When a bipartisan group of top Massachusetts elected officials stood before a bank of cameras this summer and declared their opposition to legalizing marijuana in the state, they kept returning to a familiar argument: The drug too often leads to the opioid abuse destroying many families, reports the Boston Globe. “If you know anyone in the recovery community, talk to them,” said Boston Mayor Martin Walsh, a recovering alcoholic and longtime advocate for those struggling with addiction. “You’ll hear that most of them, many of them, started with marijuana.” Governor Charlie Baker and House Speaker Robert DeLeo echoed fears of marijuana as a “gateway” drug.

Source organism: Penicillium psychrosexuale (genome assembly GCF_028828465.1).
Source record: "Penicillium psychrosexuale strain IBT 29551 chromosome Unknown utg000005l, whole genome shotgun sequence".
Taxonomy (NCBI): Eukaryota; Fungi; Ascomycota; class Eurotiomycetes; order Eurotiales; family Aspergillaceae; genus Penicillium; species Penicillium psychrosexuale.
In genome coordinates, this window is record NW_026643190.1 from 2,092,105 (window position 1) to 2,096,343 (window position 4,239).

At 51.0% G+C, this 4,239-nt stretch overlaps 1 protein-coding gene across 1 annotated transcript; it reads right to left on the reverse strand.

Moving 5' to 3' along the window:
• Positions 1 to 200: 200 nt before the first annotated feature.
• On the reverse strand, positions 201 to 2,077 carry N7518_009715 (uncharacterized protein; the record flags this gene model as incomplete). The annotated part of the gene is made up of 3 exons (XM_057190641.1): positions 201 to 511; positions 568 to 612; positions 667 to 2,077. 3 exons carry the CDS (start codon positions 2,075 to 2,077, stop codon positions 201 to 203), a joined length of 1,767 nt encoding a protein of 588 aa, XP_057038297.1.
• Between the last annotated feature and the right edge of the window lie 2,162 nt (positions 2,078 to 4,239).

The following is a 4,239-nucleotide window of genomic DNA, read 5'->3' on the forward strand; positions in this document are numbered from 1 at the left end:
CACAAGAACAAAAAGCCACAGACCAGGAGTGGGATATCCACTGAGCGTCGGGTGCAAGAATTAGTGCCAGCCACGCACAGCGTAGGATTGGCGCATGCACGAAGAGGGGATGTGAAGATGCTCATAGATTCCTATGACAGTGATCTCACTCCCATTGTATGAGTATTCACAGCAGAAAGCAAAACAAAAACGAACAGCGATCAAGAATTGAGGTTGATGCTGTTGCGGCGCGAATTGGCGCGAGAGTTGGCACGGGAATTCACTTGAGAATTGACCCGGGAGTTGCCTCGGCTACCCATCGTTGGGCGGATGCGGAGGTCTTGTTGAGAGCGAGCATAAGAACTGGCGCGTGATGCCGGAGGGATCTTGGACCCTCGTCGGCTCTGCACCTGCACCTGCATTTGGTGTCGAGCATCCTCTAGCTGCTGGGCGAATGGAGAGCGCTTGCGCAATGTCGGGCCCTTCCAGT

Six weeks before voters decide on a referendum legalizing recreational use of marijuana, a review of the scientific literature and interviews with experts shows that, while there is some evidence for the gateway theory, it is not so solid as the state’s political leadership would suggest. “The direct answer” to the question of whether marijuana is a gateway drug, said Susan Weiss, a research director at the federal National Institute on Drug Abuse, “is maybe.” Marijuana is undoubtedly a gateway in one respect: Its use almost always precedes the use of harder drugs. But most marijuana smokers don’t go on to shoot heroin. And it’s not clear that using one somehow causes the use of the other. There are plenty of alternative explanations for why some people move from marijuana to harder drugs. Perhaps underlying forces, like anxiety or a willingness to take risks, lead to the use of both drugs — with most people smoking marijuana first simply because it is more readily available.